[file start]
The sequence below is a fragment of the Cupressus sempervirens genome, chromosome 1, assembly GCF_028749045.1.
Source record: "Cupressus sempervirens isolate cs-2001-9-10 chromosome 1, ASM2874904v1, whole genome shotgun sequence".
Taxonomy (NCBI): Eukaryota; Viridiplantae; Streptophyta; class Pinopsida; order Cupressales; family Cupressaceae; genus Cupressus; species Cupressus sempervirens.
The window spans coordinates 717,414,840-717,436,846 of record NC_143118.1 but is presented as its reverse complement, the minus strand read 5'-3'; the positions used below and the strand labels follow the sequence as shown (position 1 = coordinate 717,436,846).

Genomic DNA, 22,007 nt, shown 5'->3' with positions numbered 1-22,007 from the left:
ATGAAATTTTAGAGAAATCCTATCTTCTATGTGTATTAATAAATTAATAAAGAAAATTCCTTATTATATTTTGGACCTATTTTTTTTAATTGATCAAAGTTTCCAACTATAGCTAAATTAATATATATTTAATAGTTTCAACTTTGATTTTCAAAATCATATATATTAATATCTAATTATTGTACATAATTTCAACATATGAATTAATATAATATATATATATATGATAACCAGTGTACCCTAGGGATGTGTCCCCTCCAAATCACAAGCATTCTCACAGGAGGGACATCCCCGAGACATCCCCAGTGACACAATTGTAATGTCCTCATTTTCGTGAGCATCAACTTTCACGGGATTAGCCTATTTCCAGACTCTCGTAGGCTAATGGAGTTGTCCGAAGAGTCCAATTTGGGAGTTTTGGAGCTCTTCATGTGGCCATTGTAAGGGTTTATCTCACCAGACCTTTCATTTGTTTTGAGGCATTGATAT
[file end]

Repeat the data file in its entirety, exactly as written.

The sequence below is a fragment of the Cupressus sempervirens genome, chromosome 1, assembly GCF_028749045.1.
Source record: "Cupressus sempervirens isolate cs-2001-9-10 chromosome 1, ASM2874904v1, whole genome shotgun sequence".
Taxonomy (NCBI): Eukaryota; Viridiplantae; Streptophyta; class Pinopsida; order Cupressales; family Cupressaceae; genus Cupressus; species Cupressus sempervirens.
The window spans coordinates 717,414,840-717,436,846 of record NC_143118.1 but is presented as its reverse complement, the minus strand read 5'-3'; the positions used below and the strand labels follow the sequence as shown (position 1 = coordinate 717,436,846).

Genomic DNA, 22,007 nt, shown 5'->3' with positions numbered 1-22,007 from the left:
ATGAAATTTTAGAGAAATCCTATCTTCTATGTGTATTAATAAATTAATAAAGAAAATTCCTTATTATATTTTGGACCTATTTTTTTTAATTGATCAAAGTTTCCAACTATAGCTAAATTAATATATATTTAATAGTTTCAACTTTGATTTTCAAAATCATATATATTAATATCTAATTATTGTACATAATTTCAACATATGAATTAATATAATATATATATATATGATAACCAGTGTACCCTAGGGATGTGTCCCCTCCAAATCACAAGCATTCTCACAGGAGGGACATCCCCGAGACATCCCCAGTGACACAATTGTAATGTCCTCATTTTCGTGAGCATCAACTTTCACGGGATTAGCCTATTTCCAGACTCTCGTAGGCTAATGGAGTTGTCCGAAGAGTCCAATTTGGGAGTTTTGGAGCTCTTCATGTGGCCATTGTAAGGGTTTATCTCACCAGACCTTTCATTTGTTTTGAGGCATTGATAT